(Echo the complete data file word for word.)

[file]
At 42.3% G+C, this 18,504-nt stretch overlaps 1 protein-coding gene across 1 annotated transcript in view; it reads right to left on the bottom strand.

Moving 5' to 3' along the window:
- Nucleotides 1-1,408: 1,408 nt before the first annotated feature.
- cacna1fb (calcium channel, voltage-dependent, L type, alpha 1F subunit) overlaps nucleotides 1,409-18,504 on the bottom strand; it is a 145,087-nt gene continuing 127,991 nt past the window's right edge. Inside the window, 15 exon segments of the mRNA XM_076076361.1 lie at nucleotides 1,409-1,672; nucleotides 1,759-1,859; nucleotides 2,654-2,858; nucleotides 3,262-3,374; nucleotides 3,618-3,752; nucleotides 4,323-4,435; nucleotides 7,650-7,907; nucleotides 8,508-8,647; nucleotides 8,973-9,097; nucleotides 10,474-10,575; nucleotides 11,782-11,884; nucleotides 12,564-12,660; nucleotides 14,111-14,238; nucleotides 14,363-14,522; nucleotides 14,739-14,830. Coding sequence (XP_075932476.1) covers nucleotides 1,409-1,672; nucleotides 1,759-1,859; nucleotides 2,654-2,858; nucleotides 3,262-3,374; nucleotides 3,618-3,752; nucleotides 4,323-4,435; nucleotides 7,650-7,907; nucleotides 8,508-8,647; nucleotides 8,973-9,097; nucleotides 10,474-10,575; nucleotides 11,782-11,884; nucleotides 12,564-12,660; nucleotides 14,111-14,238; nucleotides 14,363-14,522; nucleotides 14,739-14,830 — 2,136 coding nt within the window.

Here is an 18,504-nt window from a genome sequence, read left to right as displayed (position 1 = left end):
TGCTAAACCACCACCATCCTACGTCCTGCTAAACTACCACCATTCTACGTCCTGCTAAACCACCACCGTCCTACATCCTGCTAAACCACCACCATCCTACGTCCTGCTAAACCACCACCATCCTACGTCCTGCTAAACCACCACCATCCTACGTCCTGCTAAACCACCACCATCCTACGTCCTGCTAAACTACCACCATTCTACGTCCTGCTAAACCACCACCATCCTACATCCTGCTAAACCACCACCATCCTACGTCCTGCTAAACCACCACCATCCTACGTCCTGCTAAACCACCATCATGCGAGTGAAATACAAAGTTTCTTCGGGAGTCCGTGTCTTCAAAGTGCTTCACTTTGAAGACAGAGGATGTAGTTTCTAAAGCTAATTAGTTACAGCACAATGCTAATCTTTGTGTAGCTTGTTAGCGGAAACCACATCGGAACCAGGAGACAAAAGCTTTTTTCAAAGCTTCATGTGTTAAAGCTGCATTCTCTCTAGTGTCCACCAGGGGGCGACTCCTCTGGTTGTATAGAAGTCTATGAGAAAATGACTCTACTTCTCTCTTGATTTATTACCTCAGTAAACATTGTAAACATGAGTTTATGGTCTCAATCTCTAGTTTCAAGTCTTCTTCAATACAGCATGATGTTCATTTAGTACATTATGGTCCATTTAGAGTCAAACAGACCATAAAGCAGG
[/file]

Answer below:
At 42.3% G+C, this 18,504-nt stretch overlaps 1 protein-coding gene across 1 annotated transcript in view; it reads right to left on the bottom strand.

Moving 5' to 3' along the window:
- Nucleotides 1-1,408: 1,408 nt before the first annotated feature.
- cacna1fb (calcium channel, voltage-dependent, L type, alpha 1F subunit) overlaps nucleotides 1,409-18,504 on the bottom strand; it is a 145,087-nt gene continuing 127,991 nt past the window's right edge. Inside the window, 15 exon segments of the mRNA XM_076076361.1 lie at nucleotides 1,409-1,672; nucleotides 1,759-1,859; nucleotides 2,654-2,858; nucleotides 3,262-3,374; nucleotides 3,618-3,752; nucleotides 4,323-4,435; nucleotides 7,650-7,907; nucleotides 8,508-8,647; nucleotides 8,973-9,097; nucleotides 10,474-10,575; nucleotides 11,782-11,884; nucleotides 12,564-12,660; nucleotides 14,111-14,238; nucleotides 14,363-14,522; nucleotides 14,739-14,830. Coding sequence (XP_075932476.1) covers nucleotides 1,409-1,672; nucleotides 1,759-1,859; nucleotides 2,654-2,858; nucleotides 3,262-3,374; nucleotides 3,618-3,752; nucleotides 4,323-4,435; nucleotides 7,650-7,907; nucleotides 8,508-8,647; nucleotides 8,973-9,097; nucleotides 10,474-10,575; nucleotides 11,782-11,884; nucleotides 12,564-12,660; nucleotides 14,111-14,238; nucleotides 14,363-14,522; nucleotides 14,739-14,830 — 2,136 coding nt within the window.

Here is an 18,504-nt window from a genome sequence, read left to right as displayed (position 1 = left end):
TGCTAAACCACCACCATCCTACGTCCTGCTAAACTACCACCATTCTACGTCCTGCTAAACCACCACCGTCCTACATCCTGCTAAACCACCACCATCCTACGTCCTGCTAAACCACCACCATCCTACGTCCTGCTAAACCACCACCATCCTACGTCCTGCTAAACCACCACCATCCTACGTCCTGCTAAACTACCACCATTCTACGTCCTGCTAAACCACCACCATCCTACATCCTGCTAAACCACCACCATCCTACGTCCTGCTAAACCACCACCATCCTACGTCCTGCTAAACCACCATCATGCGAGTGAAATACAAAGTTTCTTCGGGAGTCCGTGTCTTCAAAGTGCTTCACTTTGAAGACAGAGGATGTAGTTTCTAAAGCTAATTAGTTACAGCACAATGCTAATCTTTGTGTAGCTTGTTAGCGGAAACCACATCGGAACCAGGAGACAAAAGCTTTTTTCAAAGCTTCATGTGTTAAAGCTGCATTCTCTCTAGTGTCCACCAGGGGGCGACTCCTCTGGTTGTATAGAAGTCTATGAGAAAATGACTCTACTTCTCTCTTGATTTATTACCTCAGTAAACATTGTAAACATGAGTTTATGGTCTCAATCTCTAGTTTCAAGTCTTCTTCAATACAGCATGATGTTCATTTAGTACATTATGGTCCATTTAGAGTCAAACAGACCATAAAGCAGG